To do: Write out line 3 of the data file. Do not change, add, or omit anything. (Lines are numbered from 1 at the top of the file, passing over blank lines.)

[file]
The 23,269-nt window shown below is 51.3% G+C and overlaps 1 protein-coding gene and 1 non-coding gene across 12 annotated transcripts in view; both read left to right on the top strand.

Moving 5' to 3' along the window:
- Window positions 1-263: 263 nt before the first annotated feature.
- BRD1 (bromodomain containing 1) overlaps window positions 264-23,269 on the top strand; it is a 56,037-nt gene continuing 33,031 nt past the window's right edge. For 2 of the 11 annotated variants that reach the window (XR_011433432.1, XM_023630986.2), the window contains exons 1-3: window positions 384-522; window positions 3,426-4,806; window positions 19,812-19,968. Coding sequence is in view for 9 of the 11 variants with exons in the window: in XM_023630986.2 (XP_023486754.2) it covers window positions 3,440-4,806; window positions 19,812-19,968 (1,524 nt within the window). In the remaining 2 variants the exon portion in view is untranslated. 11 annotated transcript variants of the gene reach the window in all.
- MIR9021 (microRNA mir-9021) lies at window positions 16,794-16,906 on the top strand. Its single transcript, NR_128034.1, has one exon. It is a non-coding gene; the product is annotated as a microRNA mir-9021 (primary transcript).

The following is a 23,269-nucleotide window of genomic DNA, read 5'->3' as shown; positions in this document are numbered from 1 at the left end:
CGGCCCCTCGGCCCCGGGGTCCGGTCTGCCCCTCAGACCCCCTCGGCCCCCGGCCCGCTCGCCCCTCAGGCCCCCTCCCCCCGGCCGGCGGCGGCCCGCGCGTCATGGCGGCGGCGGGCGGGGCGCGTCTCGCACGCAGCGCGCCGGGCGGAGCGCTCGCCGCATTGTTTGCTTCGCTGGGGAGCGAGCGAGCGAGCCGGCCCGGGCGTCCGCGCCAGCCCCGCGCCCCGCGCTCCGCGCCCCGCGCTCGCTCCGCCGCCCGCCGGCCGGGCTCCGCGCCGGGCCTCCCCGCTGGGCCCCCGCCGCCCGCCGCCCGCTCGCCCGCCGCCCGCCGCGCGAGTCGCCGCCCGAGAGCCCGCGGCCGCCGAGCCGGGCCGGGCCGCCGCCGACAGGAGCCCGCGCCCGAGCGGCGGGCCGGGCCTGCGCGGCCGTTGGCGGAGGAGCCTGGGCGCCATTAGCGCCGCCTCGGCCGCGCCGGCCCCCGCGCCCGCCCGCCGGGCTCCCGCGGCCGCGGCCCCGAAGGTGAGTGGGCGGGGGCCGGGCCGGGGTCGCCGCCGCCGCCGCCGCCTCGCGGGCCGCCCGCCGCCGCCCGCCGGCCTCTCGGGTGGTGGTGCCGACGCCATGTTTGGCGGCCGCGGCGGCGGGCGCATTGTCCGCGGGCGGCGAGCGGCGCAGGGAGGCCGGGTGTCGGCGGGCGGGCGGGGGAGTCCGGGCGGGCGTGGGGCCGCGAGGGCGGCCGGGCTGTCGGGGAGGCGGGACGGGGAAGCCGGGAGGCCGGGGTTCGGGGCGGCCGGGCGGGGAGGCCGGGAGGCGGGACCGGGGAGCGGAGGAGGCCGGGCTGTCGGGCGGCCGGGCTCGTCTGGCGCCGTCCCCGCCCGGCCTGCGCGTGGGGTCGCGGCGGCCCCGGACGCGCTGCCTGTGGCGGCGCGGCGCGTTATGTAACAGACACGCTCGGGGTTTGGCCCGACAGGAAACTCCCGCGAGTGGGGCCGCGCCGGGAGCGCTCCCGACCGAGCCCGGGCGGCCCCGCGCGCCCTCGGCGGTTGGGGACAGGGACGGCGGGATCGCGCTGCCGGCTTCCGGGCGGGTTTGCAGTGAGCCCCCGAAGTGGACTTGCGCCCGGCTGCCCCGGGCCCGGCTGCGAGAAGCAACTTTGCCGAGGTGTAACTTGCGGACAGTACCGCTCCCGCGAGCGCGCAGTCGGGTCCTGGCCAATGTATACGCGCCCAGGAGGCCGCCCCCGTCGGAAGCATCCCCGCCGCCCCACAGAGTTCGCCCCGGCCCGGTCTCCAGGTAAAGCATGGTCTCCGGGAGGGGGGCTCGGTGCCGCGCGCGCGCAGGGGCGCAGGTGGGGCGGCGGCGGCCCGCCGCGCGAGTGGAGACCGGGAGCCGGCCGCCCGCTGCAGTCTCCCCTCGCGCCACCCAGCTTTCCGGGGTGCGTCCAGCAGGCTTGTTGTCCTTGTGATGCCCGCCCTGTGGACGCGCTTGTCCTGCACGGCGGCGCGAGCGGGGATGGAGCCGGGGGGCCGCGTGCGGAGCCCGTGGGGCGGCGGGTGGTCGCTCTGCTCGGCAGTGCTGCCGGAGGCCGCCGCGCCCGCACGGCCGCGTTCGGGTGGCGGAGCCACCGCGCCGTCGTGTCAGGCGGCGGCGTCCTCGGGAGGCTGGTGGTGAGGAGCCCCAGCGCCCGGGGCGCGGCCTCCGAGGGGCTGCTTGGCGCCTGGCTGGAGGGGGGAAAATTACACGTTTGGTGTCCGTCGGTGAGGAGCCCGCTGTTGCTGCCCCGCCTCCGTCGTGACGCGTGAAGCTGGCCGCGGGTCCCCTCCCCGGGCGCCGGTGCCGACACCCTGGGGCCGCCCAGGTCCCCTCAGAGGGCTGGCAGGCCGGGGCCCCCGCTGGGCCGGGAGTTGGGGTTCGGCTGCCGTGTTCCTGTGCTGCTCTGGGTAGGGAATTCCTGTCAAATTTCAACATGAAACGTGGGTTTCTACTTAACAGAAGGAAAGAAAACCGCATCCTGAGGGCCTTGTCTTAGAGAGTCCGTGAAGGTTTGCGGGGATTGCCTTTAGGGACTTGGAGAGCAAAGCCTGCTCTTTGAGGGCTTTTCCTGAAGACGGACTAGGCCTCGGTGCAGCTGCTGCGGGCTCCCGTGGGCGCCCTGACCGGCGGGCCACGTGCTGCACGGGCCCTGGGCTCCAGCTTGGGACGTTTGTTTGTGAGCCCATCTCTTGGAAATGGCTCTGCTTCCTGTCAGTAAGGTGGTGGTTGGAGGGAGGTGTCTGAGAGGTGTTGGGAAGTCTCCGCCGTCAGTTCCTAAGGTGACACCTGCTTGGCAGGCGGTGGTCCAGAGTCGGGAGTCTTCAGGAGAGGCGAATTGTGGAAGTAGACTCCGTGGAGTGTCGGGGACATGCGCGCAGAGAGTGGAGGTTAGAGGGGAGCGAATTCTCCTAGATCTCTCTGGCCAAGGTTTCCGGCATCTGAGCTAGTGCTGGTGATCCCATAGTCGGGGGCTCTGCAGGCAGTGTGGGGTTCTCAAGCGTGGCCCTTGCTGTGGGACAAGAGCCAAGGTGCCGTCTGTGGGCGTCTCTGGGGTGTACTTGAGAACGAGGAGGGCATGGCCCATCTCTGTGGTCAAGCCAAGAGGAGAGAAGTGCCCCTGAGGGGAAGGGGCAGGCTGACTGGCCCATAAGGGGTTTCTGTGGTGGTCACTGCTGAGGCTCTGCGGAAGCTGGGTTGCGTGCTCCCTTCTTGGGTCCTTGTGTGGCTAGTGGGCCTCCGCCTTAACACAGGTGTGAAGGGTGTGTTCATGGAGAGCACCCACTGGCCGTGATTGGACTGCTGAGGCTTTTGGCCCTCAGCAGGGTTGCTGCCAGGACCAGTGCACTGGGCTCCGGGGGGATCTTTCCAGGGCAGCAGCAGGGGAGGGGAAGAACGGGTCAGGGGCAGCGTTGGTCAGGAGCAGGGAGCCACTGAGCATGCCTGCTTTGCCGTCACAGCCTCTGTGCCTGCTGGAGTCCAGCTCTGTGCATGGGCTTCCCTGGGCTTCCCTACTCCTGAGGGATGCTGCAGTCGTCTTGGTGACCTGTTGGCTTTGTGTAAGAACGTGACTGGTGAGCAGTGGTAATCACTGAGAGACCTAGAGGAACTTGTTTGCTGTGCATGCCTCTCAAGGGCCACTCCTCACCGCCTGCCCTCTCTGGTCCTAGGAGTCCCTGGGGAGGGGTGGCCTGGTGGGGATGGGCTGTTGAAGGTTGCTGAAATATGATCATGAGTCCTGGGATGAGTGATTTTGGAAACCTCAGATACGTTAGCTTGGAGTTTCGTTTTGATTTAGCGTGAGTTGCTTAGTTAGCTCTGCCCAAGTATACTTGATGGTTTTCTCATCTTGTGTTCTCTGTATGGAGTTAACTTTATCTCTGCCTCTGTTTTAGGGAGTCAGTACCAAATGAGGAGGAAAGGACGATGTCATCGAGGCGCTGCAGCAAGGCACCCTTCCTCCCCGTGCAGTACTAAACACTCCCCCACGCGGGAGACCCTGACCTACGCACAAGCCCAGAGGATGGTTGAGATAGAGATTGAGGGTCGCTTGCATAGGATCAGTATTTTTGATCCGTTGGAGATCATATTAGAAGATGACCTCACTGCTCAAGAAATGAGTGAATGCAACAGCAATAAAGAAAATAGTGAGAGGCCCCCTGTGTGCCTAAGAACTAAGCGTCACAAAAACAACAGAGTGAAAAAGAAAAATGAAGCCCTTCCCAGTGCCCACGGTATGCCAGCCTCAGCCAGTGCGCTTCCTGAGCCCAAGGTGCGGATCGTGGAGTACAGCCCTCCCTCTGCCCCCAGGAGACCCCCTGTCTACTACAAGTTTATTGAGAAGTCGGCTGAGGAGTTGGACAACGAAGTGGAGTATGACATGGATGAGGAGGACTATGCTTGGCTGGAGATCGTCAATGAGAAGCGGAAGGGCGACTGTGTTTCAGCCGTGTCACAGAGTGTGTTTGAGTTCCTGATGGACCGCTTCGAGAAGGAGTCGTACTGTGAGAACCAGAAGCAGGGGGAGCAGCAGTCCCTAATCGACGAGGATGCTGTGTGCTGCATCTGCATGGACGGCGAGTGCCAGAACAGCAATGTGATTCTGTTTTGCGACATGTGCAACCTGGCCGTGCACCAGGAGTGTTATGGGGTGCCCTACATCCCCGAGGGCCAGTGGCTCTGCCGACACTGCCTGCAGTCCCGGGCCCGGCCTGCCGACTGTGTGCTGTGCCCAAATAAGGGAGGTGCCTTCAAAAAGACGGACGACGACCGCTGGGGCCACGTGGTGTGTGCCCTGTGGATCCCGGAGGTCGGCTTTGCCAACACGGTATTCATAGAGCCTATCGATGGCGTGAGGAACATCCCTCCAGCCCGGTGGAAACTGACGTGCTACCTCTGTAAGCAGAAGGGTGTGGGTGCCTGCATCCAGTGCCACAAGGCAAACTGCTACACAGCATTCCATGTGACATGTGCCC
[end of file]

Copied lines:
- Window positions 1-263: 263 nt before the first annotated feature.